Vankacula, Vaṅkacūla, Vamkacula: 4 definitions


Vankacula means something in Hinduism, Sanskrit, Jainism, Prakrit. If you want to know the exact meaning, history, etymology or English translation of this term then check out the descriptions on this page. Add your comment or reference to a book if you want to contribute to this summary article.

Alternative spellings of this word include Vankachula.

In Hinduism

Kavya (poetry)

[«previous next»] — Vankacula in Kavya glossary
Source: OpenEdition books: Vividhatīrthakalpaḥ (Kāvya)

Vaṅkacūla (वङ्कचूल) is another name for Puṣpacūla: the son of king Vimalayaśas , as mentioned in the Vividhatīrthakalpa by Jinaprabhasūri (13th century A.D.): an ancient text devoted to various Jaina holy places (tīrthas).—Accordingly, “Here, in the land of Bharata, lived King Vimalayaśas . Knowing the meaning of happiness with Queen Sumangala, he soon had two children, a son, Puṣpacūla, and a daughter, Puṣpacūlā. As Puṣpacūla caused bad luck, people nicknamed him Vaṅkacūla. Informed by his dignitaries, the angry king expelled Vaṅkacūla from the city. [...]”.

Note: Only a few textual differences distinguish the legend of the Vividhatīrthakalpa from the version of Prabandhakośa 75-8. The other prabandhas (Prabandhacintāmaṇi, Purātanaprabandhasaṃgraha and Panchashati-prabandha-sambandha) ignore this story.

Kavya book cover
context information

Kavya (काव्य, kavya) refers to Sanskrit poetry, a popular ancient Indian tradition of literature. There have been many Sanskrit poets over the ages, hailing from ancient India and beyond. This topic includes mahakavya, or ‘epic poetry’ and natya, or ‘dramatic poetry’.

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In Jainism

General definition (in Jainism)

[«previous next»] — Vankacula in Jainism glossary
Source: Tessitori Collection I

1) Vaṅkacūla (वङ्कचूल) or Vaṅkacūlakathā refers to one of the 157 stories embedded in the Kathāmahodadhi by Somacandra (narrating stories from Jain literature, based on the Karpūraprakara), which is included in the collection of manuscripts at the ‘Vincenzo Joppi’ library, collected by Luigi Pio Tessitori during his visit to Rajasthan between 1914 and 1919.—The Kathāmahodadhi represents a repository of 157 stories [e.g., Vaṅkacūla-kathā] written in prose Sanskrit, although each of them is preceded by a verse. Together, they stage a large number of Jain characters (including early teachers). [...]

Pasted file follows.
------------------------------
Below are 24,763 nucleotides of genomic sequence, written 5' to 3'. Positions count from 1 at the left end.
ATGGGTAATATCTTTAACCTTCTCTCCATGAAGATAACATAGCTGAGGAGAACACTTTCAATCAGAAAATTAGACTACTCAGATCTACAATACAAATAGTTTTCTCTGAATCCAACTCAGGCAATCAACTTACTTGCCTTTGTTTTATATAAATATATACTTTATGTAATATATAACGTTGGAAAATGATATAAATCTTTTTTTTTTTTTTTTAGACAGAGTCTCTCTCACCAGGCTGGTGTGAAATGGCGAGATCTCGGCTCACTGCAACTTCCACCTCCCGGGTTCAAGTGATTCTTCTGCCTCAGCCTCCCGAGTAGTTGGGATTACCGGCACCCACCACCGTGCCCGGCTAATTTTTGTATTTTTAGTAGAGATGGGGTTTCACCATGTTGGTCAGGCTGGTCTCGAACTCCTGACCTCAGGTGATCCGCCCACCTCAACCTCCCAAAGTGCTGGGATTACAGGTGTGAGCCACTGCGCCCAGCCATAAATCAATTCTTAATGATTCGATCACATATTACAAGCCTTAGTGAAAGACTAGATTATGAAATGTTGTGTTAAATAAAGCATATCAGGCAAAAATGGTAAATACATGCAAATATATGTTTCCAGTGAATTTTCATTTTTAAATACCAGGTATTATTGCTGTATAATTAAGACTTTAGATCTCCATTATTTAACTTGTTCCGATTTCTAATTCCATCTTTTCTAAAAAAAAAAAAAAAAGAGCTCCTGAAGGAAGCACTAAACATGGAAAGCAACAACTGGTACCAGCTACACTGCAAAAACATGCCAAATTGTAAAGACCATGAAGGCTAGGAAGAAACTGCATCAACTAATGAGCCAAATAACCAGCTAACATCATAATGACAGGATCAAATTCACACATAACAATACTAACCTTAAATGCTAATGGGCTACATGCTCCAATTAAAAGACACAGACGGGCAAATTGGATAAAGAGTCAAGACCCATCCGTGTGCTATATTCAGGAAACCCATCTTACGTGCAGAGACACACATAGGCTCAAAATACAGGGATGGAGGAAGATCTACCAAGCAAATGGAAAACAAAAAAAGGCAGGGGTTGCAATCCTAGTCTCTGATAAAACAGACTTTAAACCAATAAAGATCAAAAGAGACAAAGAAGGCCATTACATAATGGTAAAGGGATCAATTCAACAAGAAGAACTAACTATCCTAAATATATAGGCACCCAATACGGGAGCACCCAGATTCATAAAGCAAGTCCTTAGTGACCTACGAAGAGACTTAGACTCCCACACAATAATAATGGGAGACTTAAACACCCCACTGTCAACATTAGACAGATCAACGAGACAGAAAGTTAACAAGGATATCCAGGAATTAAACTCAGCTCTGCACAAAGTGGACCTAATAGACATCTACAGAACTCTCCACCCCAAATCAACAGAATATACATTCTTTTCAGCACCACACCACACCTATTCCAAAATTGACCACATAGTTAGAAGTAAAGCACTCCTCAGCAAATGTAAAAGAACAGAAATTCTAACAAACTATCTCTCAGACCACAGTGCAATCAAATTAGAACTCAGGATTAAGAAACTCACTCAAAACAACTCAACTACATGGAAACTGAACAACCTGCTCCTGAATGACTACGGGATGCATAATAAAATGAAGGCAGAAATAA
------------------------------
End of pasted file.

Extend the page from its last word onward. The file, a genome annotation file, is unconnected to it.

2) Vaṃkacūla (वंकचूल) was the head of a thief-gang, according to the Vaṃkacūlacopaī by Lālacanda (dealing with the lives of Jain teachers).—Vaṃkacūla was the head of a thief-gang who was first opposed to receive any Jain teaching. Later on, however, he accepted to observe four vows that had been given to him by a monk. Respecting them dutifully saved him from terrible misdeeds or dangers. He was assisted by the Jain layman Jinadāsa (here Jaṇadāsa) in his spiritual progress. He embodies the transformation from a bad individual to a good one. Therefore, he features in Merutuṅgasūri’s Upadeśaśata among those who were purified thanks to an atonement (see Berlin: Weber no. 1986).

General definition book cover
context information

Jainism is an Indian religion of Dharma whose doctrine revolves around harmlessness (ahimsa) towards every living being. The two major branches (Digambara and Svetambara) of Jainism stimulate self-control (or, shramana, ‘self-reliance’) and spiritual development through a path of peace for the soul to progess to the ultimate goal.

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Languages of India and abroad

Prakrit-English dictionary

[«previous next»] — Vankacula in Prakrit glossary
Source: DDSA: Paia-sadda-mahannavo; a comprehensive Prakrit Hindi dictionary

Vaṃkacūla (वंकचूल) in the Prakrit language is related to the Sanskrit word: Vaṅkacūla.

context information

Prakrit is an ancient language closely associated with both Pali and Sanskrit. Jain literature is often composed in this language or sub-dialects, such as the Agamas and their commentaries which are written in Ardhamagadhi and Maharashtri Prakrit. The earliest extant texts can be dated to as early as the 4th century BCE although core portions might be older.

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Sanskrit dictionary

[«previous next»] — Vankacula in Sanskrit glossary
Source: DDSA: Paia-sadda-mahannavo; a comprehensive Prakrit Hindi dictionary (S)

Vaṅkacūla (वङ्कचूल) in the Sanskrit language is related to the Prakrit word: Vaṃkacūla.

context information

Sanskrit, also spelled संस्कृतम् (saṃskṛtam), is an ancient language of India commonly seen as the grandmother of the Indo-European language family (even English!). Closely allied with Prakrit and Pali, Sanskrit is more exhaustive in both grammar and terms and has the most extensive collection of literature in the world, greatly surpassing its sister-languages Greek and Latin.

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